- Accessories: Lastly, we’ll offer a large collection of jewelry, handbag, clutches, watches, socks, belts, hair accessories, and shawls.
Marketing Analysis of Clothing Retail Store
Marketing analysis is a necessity before opening a retail clothing store. There is no purpose of starting a retail clothing business if you don’t know
- The fashion and products that might interest your customers
- The products already provided by your competitors
- The vacant opportunities i.e. the in-demand services that no one has provided yet
Amy did great research on the population, ethnic groups, and clothing preferences of the people of Los Angeles. She studied market trends of various clothing-related products. Moreover, she also divided the population into distinct groups to study their interests.
In this clothing retail sample business plan you can see the accurate market analysis done by her. If you are looking for how to write a business plan for a clothing store you can have help from here.
5.1 Market Trends
UK Start-Up Visa Business Plan
According to IBISWorld, there are more than 50k women’s clothing stores operating throughout the United States. Combined, they hold a market size of $37 billion. It’s not that women are crazy about clothes, men’s clothing stores are also earning a great deal in the U.S. The same source states that more than 10k businesses based on selling just men’s clothes are running successfully – accounting for a market size of $7 billion.
Well, it may not be wrong that you’ll have to face severe competition if you open clothing retail. But that can be handled if you come up with exclusive services that no one else is offering.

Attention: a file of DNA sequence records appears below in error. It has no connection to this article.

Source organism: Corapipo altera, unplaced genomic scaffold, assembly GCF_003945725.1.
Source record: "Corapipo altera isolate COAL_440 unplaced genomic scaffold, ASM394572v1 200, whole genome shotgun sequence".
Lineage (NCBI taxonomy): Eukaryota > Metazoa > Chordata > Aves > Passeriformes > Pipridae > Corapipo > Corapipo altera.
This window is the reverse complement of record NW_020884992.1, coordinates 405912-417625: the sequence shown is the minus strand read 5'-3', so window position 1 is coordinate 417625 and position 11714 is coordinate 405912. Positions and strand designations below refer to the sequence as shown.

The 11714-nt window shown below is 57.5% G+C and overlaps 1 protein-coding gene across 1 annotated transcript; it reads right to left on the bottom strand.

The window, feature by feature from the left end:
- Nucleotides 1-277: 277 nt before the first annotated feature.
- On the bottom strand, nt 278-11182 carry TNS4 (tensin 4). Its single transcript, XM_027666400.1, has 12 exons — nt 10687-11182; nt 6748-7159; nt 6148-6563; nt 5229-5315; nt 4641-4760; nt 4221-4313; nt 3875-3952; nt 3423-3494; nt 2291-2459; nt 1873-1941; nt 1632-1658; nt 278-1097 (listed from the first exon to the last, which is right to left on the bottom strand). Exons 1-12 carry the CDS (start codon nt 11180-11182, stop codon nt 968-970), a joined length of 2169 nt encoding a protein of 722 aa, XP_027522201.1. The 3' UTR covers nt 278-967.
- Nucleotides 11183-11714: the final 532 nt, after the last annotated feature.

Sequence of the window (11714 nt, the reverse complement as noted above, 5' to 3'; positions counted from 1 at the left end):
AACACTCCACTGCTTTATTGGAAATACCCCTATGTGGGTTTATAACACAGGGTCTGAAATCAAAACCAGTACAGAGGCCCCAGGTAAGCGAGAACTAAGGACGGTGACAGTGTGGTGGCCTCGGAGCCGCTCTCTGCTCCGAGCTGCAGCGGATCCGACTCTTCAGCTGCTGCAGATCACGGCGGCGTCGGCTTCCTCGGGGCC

5.2 Marketing Segmentation
Considering the huge demand for Mexican, Hispanic, and Latin dresses in her locality, Amy divided her customers into the following three groups.
The detailed marketing segmentation of our target audience is as follows:
5.2.1 Local Hispanic & Latin Community
In Los Angeles, 47.5% population comprises Hispanic and Latin ethnic groups. However, there is hardly a store that provides them their favorite apparel.
As Amy’s Closet, we see this group as our primary customers because we’ll be providing a large collection of products and clothes that would interest them. Our offering for them will include stitched casual and formal dresses according to their culture.
5.2.2 Local White & Anglo Americans
Our second group of target customers will comprise White and European Americans. For them, we will offer causal dresses as their daily wear and formal dresses as their office wears. Moreover, we’ll also offer a collection of party dresses.
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The last group of our target customers consists of all ethnic groups other than those catered for already. They will able to find every type of clothes and fashion at us including Mexican wears. Moreover, they are expected to be a significant buyer of our accessories.